Insurers flag heightened risk of warehouse fires following pandemic-fuelled ecommerce boom

Retailers are scrambling to secure warehouse space after shoppers moved online amid the pandemic, with demand for sites over 100,000 square feet up some 64% on last year, according to figures from real estate and investment firm Jones Lang LaSalle.

The boom has insurers concerned, with Zurich worried that the surge in demand for storage and distribution space could spark a rise in warehouse blazes. The number of warehouses gutted by fire increased by 42% in the year 2019/20, according to the insurers’ own analysis of Home Office data covering all 44 fire authorities in England.

Charles Bush, Zurich’s head of property and energy claims, said: “Warehouses underpin the huge and growing e-commerce sector. Against the tens of millions of pounds Britons spend online every day, current sprinkler standards look increasingly inadequate. As well as posing a threat to life, warehouse blazes devastate businesses, send shockwaves down supply chains, and lead to the loss of jobs and productivity. While we’re committed to helping firms of all sizes manage their warehouse risks, and recover after a fire, the government must look to address this issue too. A failure to make new warehouses more resilient to fire risks damaging Britain’s growing e-commerce economy, and the many jobs and businesses that depend on it.”

Fire crews in England attend an average of 336 warehouse fires every year – nearly one a day. More than one in 10 blazes (14%) results in the destruction of an entire warehouse building. In the last decade, fires are recorded to have caused 99 fatalities or casualties. Of the 3,400 warehouse blazes attended by fire crew since 2010, half (49%) did not have alarms and just 6% had sprinklers.

Losses have been driven by the demand for same and next-day deliveries which has led to an increase in smaller ‘last-mile’ warehouses located closer to, or in, urban centres.

The growth in online retail has also sparked a trend towards taller and larger ‘big box’ warehouses, with more tightly packed goods. Automation and use of robots has further driven up the risk and costs of warehouse fires.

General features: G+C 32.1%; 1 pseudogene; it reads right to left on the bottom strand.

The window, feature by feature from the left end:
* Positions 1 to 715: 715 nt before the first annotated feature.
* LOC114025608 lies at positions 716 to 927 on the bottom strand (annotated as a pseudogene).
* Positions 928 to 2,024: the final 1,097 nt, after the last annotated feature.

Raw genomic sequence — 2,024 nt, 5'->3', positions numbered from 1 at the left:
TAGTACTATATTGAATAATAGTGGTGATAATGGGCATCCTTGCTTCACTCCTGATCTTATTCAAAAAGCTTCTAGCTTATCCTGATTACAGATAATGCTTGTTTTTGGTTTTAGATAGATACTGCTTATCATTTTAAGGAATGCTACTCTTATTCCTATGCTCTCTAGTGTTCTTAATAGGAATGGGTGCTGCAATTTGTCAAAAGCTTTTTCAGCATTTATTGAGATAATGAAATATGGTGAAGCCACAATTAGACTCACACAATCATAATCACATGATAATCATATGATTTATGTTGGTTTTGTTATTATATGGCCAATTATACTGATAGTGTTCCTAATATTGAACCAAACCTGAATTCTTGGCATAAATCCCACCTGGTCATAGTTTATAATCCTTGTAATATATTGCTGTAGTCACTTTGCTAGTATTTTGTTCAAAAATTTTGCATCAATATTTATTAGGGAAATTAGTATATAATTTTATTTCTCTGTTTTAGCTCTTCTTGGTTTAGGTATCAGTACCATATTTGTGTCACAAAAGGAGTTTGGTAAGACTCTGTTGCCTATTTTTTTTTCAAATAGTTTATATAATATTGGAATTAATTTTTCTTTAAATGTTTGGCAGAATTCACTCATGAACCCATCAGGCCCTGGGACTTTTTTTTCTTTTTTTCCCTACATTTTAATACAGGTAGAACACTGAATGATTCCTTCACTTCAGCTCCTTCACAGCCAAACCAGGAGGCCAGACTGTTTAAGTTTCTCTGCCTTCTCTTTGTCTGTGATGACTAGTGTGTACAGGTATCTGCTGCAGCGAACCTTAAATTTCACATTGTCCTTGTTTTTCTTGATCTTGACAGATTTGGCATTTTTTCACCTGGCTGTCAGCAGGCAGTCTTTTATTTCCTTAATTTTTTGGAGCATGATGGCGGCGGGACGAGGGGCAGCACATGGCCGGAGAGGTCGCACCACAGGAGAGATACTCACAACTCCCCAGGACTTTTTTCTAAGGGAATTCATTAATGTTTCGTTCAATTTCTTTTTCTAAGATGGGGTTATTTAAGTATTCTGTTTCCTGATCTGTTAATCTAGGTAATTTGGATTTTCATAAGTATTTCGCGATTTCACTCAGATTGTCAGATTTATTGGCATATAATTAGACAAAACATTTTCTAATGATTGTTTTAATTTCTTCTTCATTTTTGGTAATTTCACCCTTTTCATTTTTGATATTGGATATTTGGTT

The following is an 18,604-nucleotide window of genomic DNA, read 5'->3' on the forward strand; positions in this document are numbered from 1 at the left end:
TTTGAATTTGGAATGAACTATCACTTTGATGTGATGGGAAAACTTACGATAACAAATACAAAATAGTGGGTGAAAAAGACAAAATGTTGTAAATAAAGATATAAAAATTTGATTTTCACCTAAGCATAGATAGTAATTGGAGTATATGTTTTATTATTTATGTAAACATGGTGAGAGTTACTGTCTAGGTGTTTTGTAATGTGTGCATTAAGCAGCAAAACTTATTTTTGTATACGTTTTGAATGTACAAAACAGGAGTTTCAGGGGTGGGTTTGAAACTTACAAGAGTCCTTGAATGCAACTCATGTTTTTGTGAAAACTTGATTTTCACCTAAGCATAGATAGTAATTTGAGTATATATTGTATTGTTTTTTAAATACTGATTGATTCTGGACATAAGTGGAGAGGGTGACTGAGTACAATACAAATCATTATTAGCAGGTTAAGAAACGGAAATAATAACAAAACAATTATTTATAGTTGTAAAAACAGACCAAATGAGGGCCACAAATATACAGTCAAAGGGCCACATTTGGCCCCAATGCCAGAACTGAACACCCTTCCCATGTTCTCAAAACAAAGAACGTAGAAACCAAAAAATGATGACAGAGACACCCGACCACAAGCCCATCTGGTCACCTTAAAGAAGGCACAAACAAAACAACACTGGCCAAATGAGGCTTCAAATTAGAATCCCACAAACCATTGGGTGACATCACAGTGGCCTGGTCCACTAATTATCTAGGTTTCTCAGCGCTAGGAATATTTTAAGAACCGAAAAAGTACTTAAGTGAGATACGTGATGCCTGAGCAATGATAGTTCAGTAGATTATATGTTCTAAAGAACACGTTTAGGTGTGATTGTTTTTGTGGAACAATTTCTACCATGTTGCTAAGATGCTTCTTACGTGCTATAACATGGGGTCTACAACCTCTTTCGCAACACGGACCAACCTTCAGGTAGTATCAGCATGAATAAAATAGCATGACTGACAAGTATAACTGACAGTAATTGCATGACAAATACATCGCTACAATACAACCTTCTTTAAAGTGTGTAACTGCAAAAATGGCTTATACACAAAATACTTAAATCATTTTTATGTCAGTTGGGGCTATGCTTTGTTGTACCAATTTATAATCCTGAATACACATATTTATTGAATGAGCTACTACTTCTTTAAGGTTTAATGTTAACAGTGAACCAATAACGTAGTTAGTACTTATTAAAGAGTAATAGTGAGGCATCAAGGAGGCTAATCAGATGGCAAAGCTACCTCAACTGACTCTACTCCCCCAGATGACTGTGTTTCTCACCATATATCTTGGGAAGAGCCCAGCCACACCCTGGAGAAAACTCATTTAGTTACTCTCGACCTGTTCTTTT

Jonathan Dyson, NFCC lead for Automatic Fire Suppression Systems, National Fire Chiefs Council, said: “Sprinklers are an effective part of an overall fire safety solution and can be used efficiently to improve fire safety in a range of new and existing buildings. Due to the size, scale and use of warehouses and the potential risks these pose to firefighters responding we believe suppression coverage should be fully reviewed.

“Sprinklers are the most effective way to ensure that fires are suppressed or even extinguished before the fire service can arrive. They save lives and reduce injuries, protect firefighters who attend incidents and reduce the amount of damage to both property and the environment from fire.”

Bush added: “As warehouses grow in size and density, firms face more severe losses. The destruction of one warehouse is now the equivalent of several. Consumer demand for faster deliveries also means there is little margin for delay in processing times. When a disaster strikes, business losses start to mount immediately. By containing blazes, sprinklers reduce the damage fires inflict, helping businesses to recover sooner.”

UK Government guidance currently only recommends sprinklers in warehouses of more than 20,000 square metres. This leaves Britain lagging behind other European countries where sprinklers are required in sites as small as 1,000m sq in the Netherlands and 800m sq in Norway.

Thresholds for installing sprinklers in other countries:
• Norway – 800m2
• Netherlands – 1,000m2
• Austria – 1,800m2
• Spain - 2000m2
• France – 3,000m2
• Belgium – 5,000m2

Although the long-term trend has seen the number of warehouse fires fall, the cost of insurance claims has increased across the market. Zurich claims data shows the average cost of large warehouse fires is £5.9m.

Image courtesy Zurich Insurance

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